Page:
Music center right at home in city-owned cultural firehouse
Ethos Music Center is a success story - a nonprofit venture that operates with a budget surplus and recently winning the contract to manage the Portland Parks and Recreation-owned Interstate Firehouse Cultural Center.
It's because of dedication, the ability to have full-time employees and maintain its $1 million budget through fundraising, says Charles Lewis, Ethos executive director.
'We do all right,' says Lewis, who's giddy these days after Ethos won the IFCC contract. 'We're not swimming in money, but last year we had a big surplus because of grants - like $266,000. That's an amazing state for nonprofits, because most are having deficits and going under.
'We're really frugal, and the staff is not paid what it should be. But we're dedicated to the mission of quality of arts and kids.'
Indeed, what Ethos had above Stumptown Stages, NW Documentary and Community Music Center Inc. - the three other IFCC bidders - was financial stability and size and reach to make something of the building, an old firehouse at 5340 N. Interstate Ave., adjacent to Patton Square Park.
'I think it was that we fit the city's criteria to the 'T,' ' Lewis says. 'The city wanted a multicultural arts organization focused on north and northeast Portland that was solid financially. That was Ethos exactly. But, it was stiff competition.'
Ethos, started in 1998, has been focused on music education for students, but it plans to branch out, Lewis says. In fact, Ethos wants to involve the likes of Stumptown, NW Documentary and CMC Inc.
'We're going to be working with different community partners that will help bring in other disciplines,' he says. Ethos plans community panels to help select the groups in theater, visual arts and dance and others. It's expected that two resident theater groups, as well as dance and visual arts groups, will be involved with IFCC.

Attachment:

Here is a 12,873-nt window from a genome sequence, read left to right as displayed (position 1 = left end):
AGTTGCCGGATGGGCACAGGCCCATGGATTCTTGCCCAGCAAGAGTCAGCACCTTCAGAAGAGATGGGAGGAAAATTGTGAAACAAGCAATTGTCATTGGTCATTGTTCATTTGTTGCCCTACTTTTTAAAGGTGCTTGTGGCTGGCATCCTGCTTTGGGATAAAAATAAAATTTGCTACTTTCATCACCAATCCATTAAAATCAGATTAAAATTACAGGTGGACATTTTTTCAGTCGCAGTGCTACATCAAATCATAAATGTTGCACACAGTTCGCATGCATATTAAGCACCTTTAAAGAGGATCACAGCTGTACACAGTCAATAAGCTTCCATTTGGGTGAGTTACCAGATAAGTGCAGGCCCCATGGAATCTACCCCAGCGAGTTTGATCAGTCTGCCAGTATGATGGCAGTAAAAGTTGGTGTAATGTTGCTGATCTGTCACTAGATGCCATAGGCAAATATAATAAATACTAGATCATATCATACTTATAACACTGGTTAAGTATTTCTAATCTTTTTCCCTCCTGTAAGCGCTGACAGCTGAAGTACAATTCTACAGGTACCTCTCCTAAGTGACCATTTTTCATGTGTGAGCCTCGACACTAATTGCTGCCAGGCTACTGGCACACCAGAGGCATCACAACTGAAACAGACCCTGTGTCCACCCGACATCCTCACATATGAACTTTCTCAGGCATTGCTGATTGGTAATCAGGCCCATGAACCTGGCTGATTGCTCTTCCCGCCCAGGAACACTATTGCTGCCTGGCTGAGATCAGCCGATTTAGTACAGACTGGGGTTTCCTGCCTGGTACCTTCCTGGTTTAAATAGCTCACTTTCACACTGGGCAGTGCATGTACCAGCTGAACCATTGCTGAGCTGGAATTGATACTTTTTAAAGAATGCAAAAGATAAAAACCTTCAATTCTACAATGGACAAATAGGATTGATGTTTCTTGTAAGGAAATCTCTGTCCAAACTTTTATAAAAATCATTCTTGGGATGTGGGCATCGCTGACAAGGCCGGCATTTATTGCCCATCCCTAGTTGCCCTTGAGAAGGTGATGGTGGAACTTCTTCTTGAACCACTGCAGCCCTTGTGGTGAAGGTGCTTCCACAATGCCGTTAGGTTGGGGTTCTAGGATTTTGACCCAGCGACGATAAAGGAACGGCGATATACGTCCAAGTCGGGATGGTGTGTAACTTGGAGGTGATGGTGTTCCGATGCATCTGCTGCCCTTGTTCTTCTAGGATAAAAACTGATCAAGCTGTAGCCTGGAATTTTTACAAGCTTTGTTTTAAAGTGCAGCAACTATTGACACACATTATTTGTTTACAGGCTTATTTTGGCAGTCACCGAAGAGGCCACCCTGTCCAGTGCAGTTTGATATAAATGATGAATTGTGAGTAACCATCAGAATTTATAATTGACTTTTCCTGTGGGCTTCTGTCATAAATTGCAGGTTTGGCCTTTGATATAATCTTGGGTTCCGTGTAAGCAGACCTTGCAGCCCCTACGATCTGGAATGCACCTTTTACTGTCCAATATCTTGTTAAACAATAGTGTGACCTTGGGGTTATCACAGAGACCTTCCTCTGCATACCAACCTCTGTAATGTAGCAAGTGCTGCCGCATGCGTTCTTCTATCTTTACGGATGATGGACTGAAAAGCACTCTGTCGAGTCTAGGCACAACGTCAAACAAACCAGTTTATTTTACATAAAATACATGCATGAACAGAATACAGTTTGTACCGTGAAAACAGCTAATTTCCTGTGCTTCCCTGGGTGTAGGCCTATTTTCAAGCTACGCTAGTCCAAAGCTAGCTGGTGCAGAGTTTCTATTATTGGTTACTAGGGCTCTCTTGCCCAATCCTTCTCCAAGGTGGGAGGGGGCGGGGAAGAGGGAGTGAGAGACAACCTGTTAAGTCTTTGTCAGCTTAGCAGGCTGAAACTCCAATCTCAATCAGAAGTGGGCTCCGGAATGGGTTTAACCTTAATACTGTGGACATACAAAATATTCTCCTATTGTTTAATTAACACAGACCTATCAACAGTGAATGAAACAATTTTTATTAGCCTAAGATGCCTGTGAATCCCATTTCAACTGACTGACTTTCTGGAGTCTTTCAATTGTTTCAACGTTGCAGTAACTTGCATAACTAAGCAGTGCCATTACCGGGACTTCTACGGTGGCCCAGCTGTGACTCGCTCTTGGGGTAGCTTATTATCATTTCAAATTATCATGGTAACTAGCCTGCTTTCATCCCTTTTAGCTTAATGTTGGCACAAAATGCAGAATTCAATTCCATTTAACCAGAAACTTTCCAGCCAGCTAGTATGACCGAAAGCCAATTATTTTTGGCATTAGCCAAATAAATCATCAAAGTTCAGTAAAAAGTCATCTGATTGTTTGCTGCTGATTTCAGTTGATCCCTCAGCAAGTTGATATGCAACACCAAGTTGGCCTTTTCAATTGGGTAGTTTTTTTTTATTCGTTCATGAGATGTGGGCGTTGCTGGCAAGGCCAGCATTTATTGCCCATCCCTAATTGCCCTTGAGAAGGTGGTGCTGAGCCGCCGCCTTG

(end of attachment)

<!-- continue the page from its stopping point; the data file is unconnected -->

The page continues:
IFCC was operated by a nonprofit that went under because of its lack of leadership and, therefore, lack of money, especially after the city stopped subsidization. Ethos almost merged with the nonprofit five years ago, Lewis says.
Lewis says Ethos has been stable, thanks to its cadre of contributors - a board of directors, nine full-time staffers, four half-time employees, eight full-time Americorps members and nearly 50 part-time instructors.
'Organizations go through life cycles,' he says. 'Ethos is growing, with a growing number of students (about 2,000 total throughout Oregon) and record fund raising. We're vibrant and growing.
'With any nonprofit, it's easy to get stuck in the same way of doing business. We're used to being scrappy and getting the most out of every penny we have. It's a different time out there and you have to adapt and grow. Ethos is really good at that.'
Lewis says Ethos gave $45,000 in scholarships last year.
IFCC, opened in 1982, has 99 fixed seats, with space to add some more. Lewis says the draw to the building is the history and focus on diversity and empowering artists.
Ethos' headquarters will remain at its building at North Killingsworth Avenue and Williams Street. It's where the company merged two buildings - 2 and 10 N. Killingsworth. Ethos also purchased a church a block east of headquarters, and Lewis says the congregation will probably remain there, and space could be used for storage.
It's a two-year contract between Ethos and the city. Ethos will be responsible for utilities and day-to-day maintenance among other things, and the city will maintain the exterior and grounds.
'The IFCC is an expansion for us,' Lewis says.
'This is an excellent fit for the IFCC and for the residents of north and northeast Portland,' says Nick Fish, Portland Parks and Recreation commissioner. 'Ethos has a long history of fostering multi-ethnic, multi-cultural programs, education and performances, which is exactly what we hoped to be able to continue at IFCC.'
For more information, go to www.ethos.org.